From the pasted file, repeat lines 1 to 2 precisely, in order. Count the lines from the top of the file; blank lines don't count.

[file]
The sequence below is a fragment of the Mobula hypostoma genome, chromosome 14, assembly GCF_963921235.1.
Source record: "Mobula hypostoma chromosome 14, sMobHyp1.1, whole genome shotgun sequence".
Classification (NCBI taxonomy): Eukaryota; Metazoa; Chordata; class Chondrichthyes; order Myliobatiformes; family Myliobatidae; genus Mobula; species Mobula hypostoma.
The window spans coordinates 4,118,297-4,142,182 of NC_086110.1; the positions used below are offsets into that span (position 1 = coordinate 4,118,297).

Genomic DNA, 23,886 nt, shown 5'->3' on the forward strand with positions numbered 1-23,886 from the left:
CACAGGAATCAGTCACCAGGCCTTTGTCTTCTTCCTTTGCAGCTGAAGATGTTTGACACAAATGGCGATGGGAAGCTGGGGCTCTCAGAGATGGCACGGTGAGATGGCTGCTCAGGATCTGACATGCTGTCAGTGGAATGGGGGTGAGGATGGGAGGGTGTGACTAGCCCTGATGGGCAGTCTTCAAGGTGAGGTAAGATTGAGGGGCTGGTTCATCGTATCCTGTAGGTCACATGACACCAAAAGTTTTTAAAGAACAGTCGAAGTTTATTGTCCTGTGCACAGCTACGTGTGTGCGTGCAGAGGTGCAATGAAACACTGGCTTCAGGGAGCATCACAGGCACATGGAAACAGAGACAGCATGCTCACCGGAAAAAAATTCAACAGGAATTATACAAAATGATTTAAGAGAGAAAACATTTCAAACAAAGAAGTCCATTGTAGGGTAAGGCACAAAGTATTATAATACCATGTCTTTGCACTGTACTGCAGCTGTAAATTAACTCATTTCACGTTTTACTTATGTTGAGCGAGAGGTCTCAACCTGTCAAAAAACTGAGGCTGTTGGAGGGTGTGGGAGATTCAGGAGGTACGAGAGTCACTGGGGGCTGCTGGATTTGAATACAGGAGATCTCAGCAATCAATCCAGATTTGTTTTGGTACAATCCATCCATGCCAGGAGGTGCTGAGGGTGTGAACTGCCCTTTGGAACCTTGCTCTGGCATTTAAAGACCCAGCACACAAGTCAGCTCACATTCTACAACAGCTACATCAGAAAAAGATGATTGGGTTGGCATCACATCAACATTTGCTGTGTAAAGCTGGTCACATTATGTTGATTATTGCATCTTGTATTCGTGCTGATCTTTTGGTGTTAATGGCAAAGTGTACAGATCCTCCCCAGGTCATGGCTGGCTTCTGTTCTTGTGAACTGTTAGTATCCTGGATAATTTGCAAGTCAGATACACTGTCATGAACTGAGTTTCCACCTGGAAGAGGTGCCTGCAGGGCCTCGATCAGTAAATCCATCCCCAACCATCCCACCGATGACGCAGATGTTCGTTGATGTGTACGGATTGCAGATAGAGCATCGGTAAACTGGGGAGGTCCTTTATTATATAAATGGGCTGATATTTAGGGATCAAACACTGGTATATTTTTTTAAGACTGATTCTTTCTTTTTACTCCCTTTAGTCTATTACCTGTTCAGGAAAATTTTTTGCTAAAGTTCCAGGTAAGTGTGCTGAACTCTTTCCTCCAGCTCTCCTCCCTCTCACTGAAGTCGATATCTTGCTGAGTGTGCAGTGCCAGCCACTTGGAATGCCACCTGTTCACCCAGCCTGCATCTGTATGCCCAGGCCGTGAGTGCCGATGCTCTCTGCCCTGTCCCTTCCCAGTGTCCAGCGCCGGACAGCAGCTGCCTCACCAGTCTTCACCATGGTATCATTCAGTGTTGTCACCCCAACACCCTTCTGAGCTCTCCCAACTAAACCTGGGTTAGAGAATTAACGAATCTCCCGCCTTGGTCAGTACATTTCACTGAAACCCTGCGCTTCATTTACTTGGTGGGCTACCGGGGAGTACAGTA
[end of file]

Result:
The sequence below is a fragment of the Mobula hypostoma genome, chromosome 14, assembly GCF_963921235.1.
Source record: "Mobula hypostoma chromosome 14, sMobHyp1.1, whole genome shotgun sequence".